While you don’t need to memorize any lists, you do need to be aware that the IRS doesn’t count everything as an allowable expense. Just because you have a medical and dental expense doesn’t mean you can deduct it from your taxes.
While that may not be great news, the list is more comprehensive than you might think. Some common examples of deductible expenses include:
Health insurance premiums, as long as you pay them with after-tax dollars. In other words, you can’t deduct expenses that you also use to justify a tax-free health savings account HSA distribution.
Long-term care insurance premiums and expenses
Home care expenses
Medical equipment like wheelchairs, walkers, eyeglasses, and hearing aids
Medical expenses you paid for dependents (should you meet the IRS Publication 502 requirements)
These things can add up. If you’re in a health insurance plan with higher premiums and you incur significant out-of-pocket costs, you could be close to or over the deduction limit.
What’s not allowable? Common examples include:
Late fees for otherwise deductible premium payments
Personal hygiene items
Funeral or burial expenses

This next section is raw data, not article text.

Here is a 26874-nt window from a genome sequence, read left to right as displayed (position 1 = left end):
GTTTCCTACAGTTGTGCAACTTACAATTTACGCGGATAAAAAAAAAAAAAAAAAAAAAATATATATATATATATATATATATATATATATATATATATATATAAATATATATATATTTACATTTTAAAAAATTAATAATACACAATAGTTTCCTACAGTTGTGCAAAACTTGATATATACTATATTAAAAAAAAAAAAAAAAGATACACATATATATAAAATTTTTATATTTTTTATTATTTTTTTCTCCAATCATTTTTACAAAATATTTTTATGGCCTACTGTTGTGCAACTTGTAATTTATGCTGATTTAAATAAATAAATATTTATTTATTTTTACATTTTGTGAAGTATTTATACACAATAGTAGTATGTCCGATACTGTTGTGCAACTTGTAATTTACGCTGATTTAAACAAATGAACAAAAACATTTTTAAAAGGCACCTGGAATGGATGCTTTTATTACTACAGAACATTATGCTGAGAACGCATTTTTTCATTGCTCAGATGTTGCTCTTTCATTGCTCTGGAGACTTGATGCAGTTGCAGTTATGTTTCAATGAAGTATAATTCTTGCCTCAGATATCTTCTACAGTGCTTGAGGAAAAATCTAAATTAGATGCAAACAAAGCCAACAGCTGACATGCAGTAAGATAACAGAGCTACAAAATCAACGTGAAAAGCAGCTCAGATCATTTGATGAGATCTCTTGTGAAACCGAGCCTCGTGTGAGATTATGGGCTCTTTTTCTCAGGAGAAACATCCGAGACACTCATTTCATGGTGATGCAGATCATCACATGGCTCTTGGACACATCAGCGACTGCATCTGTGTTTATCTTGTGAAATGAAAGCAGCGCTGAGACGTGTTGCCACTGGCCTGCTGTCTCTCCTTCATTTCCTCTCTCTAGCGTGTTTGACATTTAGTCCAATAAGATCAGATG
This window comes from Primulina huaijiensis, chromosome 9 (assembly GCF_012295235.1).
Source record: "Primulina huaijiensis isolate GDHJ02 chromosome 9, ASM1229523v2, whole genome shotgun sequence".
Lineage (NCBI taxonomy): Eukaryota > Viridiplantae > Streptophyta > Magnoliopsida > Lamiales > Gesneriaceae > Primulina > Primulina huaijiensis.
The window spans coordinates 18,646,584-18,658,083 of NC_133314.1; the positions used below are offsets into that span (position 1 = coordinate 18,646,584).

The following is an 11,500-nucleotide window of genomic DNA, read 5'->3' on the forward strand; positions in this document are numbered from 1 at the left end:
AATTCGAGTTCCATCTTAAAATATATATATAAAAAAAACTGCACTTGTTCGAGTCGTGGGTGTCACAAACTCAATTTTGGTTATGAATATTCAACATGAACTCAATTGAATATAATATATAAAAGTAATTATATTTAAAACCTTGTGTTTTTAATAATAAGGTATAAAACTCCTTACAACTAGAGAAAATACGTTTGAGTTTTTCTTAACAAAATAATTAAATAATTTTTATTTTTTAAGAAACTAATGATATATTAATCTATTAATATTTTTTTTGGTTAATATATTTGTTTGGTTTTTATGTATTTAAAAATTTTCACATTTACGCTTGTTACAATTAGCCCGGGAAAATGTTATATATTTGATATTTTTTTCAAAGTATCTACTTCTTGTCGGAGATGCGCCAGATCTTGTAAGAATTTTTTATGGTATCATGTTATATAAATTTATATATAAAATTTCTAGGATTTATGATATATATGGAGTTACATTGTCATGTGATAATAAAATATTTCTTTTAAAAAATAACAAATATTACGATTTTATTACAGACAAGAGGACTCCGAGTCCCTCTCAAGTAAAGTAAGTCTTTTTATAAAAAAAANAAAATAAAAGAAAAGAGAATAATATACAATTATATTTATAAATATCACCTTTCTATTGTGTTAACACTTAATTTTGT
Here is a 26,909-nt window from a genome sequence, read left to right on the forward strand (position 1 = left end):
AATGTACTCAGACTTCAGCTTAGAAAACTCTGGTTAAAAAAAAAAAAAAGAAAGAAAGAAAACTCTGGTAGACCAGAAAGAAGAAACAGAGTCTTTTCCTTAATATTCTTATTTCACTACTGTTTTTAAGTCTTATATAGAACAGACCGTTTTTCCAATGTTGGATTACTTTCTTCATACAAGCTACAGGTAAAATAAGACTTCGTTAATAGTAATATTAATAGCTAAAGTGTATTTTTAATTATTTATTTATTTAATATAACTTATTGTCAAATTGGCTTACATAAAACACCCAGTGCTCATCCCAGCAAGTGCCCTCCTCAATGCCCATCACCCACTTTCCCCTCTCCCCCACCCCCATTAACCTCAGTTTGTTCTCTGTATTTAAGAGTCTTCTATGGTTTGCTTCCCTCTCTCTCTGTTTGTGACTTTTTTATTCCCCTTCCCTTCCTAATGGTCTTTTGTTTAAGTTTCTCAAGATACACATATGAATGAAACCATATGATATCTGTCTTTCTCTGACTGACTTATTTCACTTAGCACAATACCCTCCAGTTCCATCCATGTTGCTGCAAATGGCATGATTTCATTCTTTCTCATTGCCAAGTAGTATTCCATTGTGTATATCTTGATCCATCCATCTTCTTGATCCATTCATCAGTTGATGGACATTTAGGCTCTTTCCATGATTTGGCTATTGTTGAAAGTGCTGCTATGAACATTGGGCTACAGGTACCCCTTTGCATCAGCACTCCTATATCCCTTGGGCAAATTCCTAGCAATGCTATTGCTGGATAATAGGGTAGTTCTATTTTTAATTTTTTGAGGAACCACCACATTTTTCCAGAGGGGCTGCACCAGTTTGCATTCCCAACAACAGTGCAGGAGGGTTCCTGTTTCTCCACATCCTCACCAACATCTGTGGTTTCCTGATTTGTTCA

Remember, you can’t deduct costs unless they are qualified medical expenses. Medical bills can strain your cash flow, so be sure you have a sufficient plan.
What Records Do You Need To Give To Your CPA?
When you itemize, you have the opportunity to save money, but it also tends to come with more paperwork. If you have deductible expenses that you plan to claim, make sure you keep receipts.
The more detail you can provide your CPA for tax preparation, the better off you are likely to be. If you aren’t sure if you need to keep a document, err on the side of caution. Your CPA will tell you if it turns out they don’t need it.
Create A Larger Strategy for Itemizing
You wouldn’t retire without a distribution plan, and you shouldn't end the tax year without a deliberate strategy, either. You might not itemize every year, but when you do, it should be intentional. Think ahead about ways you can be the most tax-efficient before the year is over, so you don’t miss any planning opportunities, like charitable contributions, home office deductions, interest deductions, and other elements that directly impact your income tax return.
Here's a powerful checklist of key issues to consider before year end just so you avoid missing anything.
Reach out to us for help! We can help you create a proactive tax plan that takes a holistic view of your money and help you plan for the “best” years to take advantage of itemizing.
If you are aged 50 plus with over $1 million in investments (excluding real estate), contact us for a free, no-obligation consultation.
Scott Hurt, CFP®, CPA
Scott is a fiduciary, fee-only financial advisor at Covenant Wealth Advisors serving clients across the United States. He specializes in helping individuals aged 50 plus create, implement, and protect a personalized financial plan for retirement.